By Markos Moulitsas - 08/03/10 09:41 PM EDT
You’d think that the expiring tax cuts for the wealthy would present a dilemma to Republicans, who suddenly rediscovered the evils of budget deficits on Jan. 20, 2009, after George W. Bush had racked up $4 trillion of national debt.
After all, conservatives are now forced to push two mutually exclusive, yet theoretically “core,” tenets: 1) tax cuts as the solution to everything and 2) budget deficits as the greatest evil facing our nation.
“Raising taxes during the worst economy in 25 years is a profoundly bad idea,” said Rep. Mike Pence (Ind.), chairman of the House Republican Conference, arguing that extending the cuts would magically help erase the budget deficit. “There’s no evidence whatsoever that the Bush tax cuts actually diminished revenue,” lied Senate Minority Leader Mitch McConnellMitch McConnellHow the White House got rolled on the Saudi-9/11 bill Obama administration officials ramp up push for Pacific pact Overnight Defense: GOP leaders express concerns after 9/11 veto override | Lawmakers press for Syria 'plan B' | US touts anti-ISIS airstrikes MORE (R-Ky.). “They increased revenue, because of the vibrancy of these tax cuts in the economy.”
What the heck does “the vibrancy of these tax cuts in the economy” even mean? The reality is those Bush tax cuts cost the nation $2.5 trillion, with half going to the top 5 percent wealthiest Americans. And unlike Democratic efforts to stimulate the economy, create jobs and provide basic access to healthcare, the GOP’s efforts never did trickle down to anyone outside the country-club set. In fact, the slashes have devastated the middle class.
Despite Bush’s claims that “tax relief will create new jobs, tax relief will generate new wealth and tax relief will open new opportunities,” the economy shed jobs after passage of the bill — from 132 million in June 2001 to 131.4 million in June 2004. By the end of Bush’s presidency, that number was at 137.7 million, for a total job gain of 6.3 million for his term. By comparison, Bill ClintonBill ClintonTrump: I have 'very good' marital history Gingrich to Trump: Don't bring up Bill Clinton's affairs in debate The Trail 2016: Just a little kick MORE presided over the creation of 18 million jobs during his two terms, despite raising taxes in 1993.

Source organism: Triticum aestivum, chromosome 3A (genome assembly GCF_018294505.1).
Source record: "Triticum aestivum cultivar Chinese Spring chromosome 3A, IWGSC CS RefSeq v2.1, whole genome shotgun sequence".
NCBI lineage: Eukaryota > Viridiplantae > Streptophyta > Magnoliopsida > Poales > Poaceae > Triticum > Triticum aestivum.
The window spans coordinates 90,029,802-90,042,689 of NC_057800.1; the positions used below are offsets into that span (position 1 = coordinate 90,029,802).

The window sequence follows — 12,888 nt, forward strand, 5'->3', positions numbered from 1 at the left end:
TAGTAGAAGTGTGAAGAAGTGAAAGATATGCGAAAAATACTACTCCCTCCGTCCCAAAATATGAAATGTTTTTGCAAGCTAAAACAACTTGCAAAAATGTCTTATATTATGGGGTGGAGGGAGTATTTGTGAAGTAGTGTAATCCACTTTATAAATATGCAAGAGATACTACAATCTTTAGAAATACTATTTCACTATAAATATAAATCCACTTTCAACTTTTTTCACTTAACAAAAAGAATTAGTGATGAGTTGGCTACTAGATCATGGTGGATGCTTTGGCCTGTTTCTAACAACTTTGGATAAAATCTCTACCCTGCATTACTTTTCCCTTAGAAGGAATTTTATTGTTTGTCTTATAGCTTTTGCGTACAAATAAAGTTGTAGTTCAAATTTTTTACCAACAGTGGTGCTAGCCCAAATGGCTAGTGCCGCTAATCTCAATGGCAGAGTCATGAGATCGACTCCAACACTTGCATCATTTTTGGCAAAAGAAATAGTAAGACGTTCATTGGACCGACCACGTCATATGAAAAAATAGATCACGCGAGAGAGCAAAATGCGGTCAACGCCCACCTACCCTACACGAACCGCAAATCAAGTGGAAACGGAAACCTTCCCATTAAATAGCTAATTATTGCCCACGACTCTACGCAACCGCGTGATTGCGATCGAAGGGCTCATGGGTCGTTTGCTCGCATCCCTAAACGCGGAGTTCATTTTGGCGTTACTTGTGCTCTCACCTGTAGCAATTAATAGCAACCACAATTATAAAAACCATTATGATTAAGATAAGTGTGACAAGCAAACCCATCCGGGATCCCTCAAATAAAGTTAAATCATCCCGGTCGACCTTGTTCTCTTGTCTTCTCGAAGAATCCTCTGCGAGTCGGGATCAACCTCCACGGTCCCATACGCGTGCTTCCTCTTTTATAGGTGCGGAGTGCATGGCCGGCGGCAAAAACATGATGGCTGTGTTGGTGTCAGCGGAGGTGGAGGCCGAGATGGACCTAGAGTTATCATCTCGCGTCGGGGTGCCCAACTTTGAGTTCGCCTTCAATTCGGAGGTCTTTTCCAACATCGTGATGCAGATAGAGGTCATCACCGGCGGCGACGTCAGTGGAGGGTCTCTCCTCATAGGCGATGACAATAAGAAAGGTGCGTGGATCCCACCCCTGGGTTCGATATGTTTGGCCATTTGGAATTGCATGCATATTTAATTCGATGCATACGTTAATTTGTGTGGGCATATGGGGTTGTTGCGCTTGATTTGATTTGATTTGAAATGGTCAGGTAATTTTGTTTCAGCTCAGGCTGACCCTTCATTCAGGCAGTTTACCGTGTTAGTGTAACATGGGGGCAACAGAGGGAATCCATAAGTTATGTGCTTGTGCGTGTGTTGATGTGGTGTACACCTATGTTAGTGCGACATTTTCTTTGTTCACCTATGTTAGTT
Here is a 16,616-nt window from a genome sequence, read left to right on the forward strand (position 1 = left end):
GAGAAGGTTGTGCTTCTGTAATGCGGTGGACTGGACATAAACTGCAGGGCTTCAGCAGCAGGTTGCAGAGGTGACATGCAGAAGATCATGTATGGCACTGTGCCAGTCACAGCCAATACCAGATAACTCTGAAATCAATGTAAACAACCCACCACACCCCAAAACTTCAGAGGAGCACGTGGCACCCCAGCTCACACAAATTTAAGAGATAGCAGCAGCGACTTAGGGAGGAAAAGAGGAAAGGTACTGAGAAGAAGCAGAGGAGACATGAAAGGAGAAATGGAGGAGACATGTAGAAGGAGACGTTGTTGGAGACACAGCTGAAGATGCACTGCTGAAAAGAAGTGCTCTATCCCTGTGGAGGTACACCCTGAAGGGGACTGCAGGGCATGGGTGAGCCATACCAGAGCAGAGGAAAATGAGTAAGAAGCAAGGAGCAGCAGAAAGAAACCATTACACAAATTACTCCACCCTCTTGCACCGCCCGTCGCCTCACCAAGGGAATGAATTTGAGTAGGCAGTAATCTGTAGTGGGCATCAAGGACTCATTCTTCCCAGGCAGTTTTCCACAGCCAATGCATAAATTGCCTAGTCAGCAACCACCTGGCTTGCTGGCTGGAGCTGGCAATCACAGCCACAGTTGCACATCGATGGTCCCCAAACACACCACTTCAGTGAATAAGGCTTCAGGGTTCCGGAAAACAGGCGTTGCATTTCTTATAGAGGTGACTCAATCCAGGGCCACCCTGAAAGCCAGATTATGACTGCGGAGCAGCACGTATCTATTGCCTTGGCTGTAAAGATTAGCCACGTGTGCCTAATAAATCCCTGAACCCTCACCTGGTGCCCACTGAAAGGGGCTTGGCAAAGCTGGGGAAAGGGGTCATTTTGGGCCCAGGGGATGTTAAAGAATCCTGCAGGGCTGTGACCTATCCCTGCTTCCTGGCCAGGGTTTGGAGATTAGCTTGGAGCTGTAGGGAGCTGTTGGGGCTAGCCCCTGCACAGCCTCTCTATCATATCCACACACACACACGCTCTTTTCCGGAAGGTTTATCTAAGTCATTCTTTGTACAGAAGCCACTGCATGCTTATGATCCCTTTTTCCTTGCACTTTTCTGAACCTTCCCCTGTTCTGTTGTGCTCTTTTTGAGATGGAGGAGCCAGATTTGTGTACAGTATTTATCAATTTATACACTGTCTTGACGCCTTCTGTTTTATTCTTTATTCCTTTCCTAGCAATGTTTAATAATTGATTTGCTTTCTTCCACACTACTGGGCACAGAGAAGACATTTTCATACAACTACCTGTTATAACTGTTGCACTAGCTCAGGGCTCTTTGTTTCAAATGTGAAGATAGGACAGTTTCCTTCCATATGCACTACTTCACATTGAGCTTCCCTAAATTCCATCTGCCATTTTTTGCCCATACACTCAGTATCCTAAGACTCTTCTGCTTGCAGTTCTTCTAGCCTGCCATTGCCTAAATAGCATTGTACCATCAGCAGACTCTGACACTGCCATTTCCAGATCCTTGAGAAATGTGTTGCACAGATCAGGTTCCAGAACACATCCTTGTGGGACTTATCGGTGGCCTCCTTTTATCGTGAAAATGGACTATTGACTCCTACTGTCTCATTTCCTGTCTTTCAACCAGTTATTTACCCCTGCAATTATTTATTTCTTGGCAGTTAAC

Alan Greenspan, former head of the Federal Reserve, was a key cheerleader for Bush’s tax cuts back in 2001. No longer. “I’m very much in favor of tax cuts, but not with borrowed money, and the problem that we have gotten into in recent years is spending programs with borrowed money, tax cuts with borrowed money,” he said on “Meet the Press.” “And at the end of the day, that proves disastrous.”
Ronald Reagan’s budget chief, David Stockman, was equally harsh. “If there were such a thing as Chapter 11 for politicians, the Republican push to extend the unaffordable Bush tax cuts would amount to a bankruptcy filing,” he wrote in a New York Times op-ed, noting the trillions of dollars those tax cuts are adding to the deficit. “It is therefore unseemly for the Senate minority leader, Mitch McConnell, to insist that the nation’s wealthiest taxpayers be spared even a three-percentage-point rate increase.”
Back in early July, during the official GOP response to President Obama’s weekly radio address, Sen. Saxby ChamblissSaxby ChamblissWyden hammers CIA chief over Senate spying Cruz is a liability Inside Paul Ryan’s brain trust MORE (R-Ga.) said that debt was “one of the most dangerous threats confronting America today.” But it’s plain that GOP histrionics over the deficit are little more than rhetorical red meat for the Tea Party set.
Letting those tax cuts for the wealthiest expire will save the country $40 billion next year, and $676 billion over 10 years. That should be music to the ears of Republican deficit hawks.
Turns out none of those really exist.
Moulitsas is founder and publisher of Daily Kos (www.dailykos.com).